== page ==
Lord of Kush: Ignorance no defence


By Farayi Mungoshi

WITH a star-studded cast of Nothando Nobengula, Steven Chigorimbo, Lazarus Boora ‘Gringo’, Albert Nyathi, Tinopona Katsande including South African Actress Thandile Sotomela and Zambian actress Nancy Handabile, the table seems set for an explosive film to set the  industry glued.

The film being, Tendai Maduwa’s much talked about, Lord of Kush, of course.

I say much talked about because, for months, Maduwa and his team had been working very hard to make sure they defy the odds and have a sold out premiere on July 27. 

Indeed, the producer’s dream came true as the film sold out almost a month prior to its premiere date. 

I still hadn’t gotten myself a ticket when the news broke out that the film was sold out.

I didn’t beat myself about it as I was confident I was going to find my way in somehow, despite the 500 plus guests to grace the occasion. 

And, sure enough, four days before the premiere, I managed to get a ticket and Maduwa was kind enough to even allow at least three people in on that ticket.

However, at the premier many were left wondering what was going on after Maduwa, Daves Guzha, Peter Churu and Kuda Bwititi were taken in by police for questioning. 

As is the norm nowadays, whenever the police are involved in any arrest that people do not fully understand, many take to social media and all sorts of comments and finger pointing is done, without ‘full’ information. 

The huge question in this case was, was there politically motivated reason behind the arrest.

As questions and assumptions kept pouring in, with many people wanting to know why the four had been taken in, eventually we got wind that the film had not gone through the Censorship Board, hence the police were acting according to the laws of the land. 

But that did not deter some film-makers from assuming something was amiss.

Surprisingly, a lot of film-makers, apparently, are not aware that a film has to go through the Censorship Board before screening.

Other film-makers might have, in the past, screened their films without approval of the Board but, unfortunately, Maduwa managed to create hype for his production to the extent that everyone in the country knew about it.

Should Maduwa be blamed for this? 

Was he aware? 

Were the others he was working with also aware of the impending dangers of premiering a film that has not yet been cleared by the Censorship Board? 

While it might be water under the bridge to be asking such questions now, it, however, leaves us better informed for the future, so that all of us follow the proper channels to avoid backlashes from the authorities and the law.

The court hearing, held on Monday, July 29 would reveal that the film’s religious theme would/could invoke conflicts among religious groups, particularly between Christians and Muslims since the film is centred around the 2014 Taliban killings of at least 141 people, the majority (132) being children, in Pakistan.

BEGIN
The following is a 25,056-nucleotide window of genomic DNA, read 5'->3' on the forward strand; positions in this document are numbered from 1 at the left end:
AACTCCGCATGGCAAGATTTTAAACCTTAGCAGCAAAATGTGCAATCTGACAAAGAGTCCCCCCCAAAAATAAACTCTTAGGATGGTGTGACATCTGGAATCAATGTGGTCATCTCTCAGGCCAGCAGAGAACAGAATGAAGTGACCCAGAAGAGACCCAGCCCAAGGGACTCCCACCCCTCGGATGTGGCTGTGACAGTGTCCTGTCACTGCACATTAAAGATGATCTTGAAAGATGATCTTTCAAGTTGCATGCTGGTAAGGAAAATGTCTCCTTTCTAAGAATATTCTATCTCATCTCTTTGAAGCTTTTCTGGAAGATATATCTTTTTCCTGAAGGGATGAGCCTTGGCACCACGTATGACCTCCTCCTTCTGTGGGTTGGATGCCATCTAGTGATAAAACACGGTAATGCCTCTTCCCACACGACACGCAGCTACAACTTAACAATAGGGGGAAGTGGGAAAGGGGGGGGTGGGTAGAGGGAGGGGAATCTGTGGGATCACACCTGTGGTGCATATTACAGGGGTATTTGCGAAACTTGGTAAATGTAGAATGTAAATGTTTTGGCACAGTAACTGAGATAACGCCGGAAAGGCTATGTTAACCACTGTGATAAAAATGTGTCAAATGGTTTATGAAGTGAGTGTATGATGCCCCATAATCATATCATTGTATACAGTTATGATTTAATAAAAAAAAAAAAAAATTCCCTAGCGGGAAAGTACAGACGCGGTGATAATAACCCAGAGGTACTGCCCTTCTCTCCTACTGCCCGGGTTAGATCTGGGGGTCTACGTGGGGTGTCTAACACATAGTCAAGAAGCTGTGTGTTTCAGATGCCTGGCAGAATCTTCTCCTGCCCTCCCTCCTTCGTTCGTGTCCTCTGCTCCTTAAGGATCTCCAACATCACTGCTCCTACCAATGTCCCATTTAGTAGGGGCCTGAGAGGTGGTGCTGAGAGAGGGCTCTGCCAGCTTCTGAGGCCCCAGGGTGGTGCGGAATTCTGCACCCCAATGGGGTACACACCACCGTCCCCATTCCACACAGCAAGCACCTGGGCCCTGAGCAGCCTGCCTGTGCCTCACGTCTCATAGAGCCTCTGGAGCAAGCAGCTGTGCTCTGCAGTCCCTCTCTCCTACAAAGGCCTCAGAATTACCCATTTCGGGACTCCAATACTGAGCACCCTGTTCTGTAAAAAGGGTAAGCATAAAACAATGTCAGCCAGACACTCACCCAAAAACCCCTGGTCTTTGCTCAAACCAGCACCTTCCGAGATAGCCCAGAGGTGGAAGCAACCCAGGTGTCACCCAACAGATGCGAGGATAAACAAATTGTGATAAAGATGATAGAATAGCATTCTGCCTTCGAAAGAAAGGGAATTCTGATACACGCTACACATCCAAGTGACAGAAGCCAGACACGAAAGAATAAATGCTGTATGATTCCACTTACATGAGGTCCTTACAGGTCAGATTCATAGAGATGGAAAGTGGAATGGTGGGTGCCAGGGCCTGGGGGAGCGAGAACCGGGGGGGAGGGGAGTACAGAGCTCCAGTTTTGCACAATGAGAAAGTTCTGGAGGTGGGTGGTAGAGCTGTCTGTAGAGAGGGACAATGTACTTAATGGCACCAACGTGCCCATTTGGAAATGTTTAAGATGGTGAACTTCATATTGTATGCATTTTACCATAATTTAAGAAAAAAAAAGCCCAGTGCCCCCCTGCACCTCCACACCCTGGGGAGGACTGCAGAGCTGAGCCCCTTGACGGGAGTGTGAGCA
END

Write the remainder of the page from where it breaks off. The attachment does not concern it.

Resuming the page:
The assumption after the Court hearing has left, or rather led, most film-makers and followers to conclude that the Pakistani Embassy was not happy with the film being premiered. 

Lord of Kush is internationally appealing. 

It talks about Rashid (The Lord of Kush) who kidnaps Nontokozo, the Zimbabwe Ambassador to Pakistan’s only child and massacres thousands of children in retaliation for Patrice’s brash actions of trying to impose Christianity on Muslim children. 

Patrice is mother to the Ambassador.

It is a story that one can consider personal for the director as he has travelled to Pakistan before and saw the need to tell the story (that is what we do as story-tellers; look for stories to tell) and obviously he made some friends while there who are dear to him, hence meant no harm by making this ‘fictitious’ film even though it was inspired by true events. 

A great lesson to be drawn from this debacle, especially to young and aspiring film-makers, is that there is an institution called the Censorship Board through which our works/films are assessed to see if they are suitable for public consumption or not. 

After having watched so many American films in which the Americans scold the Japanese, Russians, Chinese and whoever they feel like, including Zimbabwe which has had its fair share of being ridiculed in American/Western films and television (Being Mary Jane and Strike Back just to mention a couple, one is left scratching his head wondering why we are being so hard on ourselves when Western film-makers seem to get away with it. 

This is, after all, fiction or are we, as film-makers, supposed to fictionalise names and places as well when doing our films so that we don’t run into trouble with the Censorship Board?

Indeed, there is more to the story, especially the need to educate our film-makers on such issues. 

To begin with, whose fault is it that today’s film-makers are/were not aware of this part of the law? 

Or did they overlook it? 

Or isn’t the Censorship Board supposed to take it upon themselves to educate film-makers on these issues as it is clear the landscape has changed in the last 10 years.

A film-maker (whose name I shall withhold) made a valid point during the discussion over why the producers of Lord of Kush had been dragged to the police station. 

He said that when he visited the Censorship Board about a year or so ago, to get a clearance certificate for his film, the Board had been dissolved. 

However, whether or when the board will become operational again is for the producer to find out before premiering a film.

Ignorance is no defence at law.

Let us follow the proper procedures and not cry foul when we flout clearly laid out laws.

The law should be upheld at all times and we should take our works through the necessary steps otherwise, without rule of law, the country will go to the dogs.


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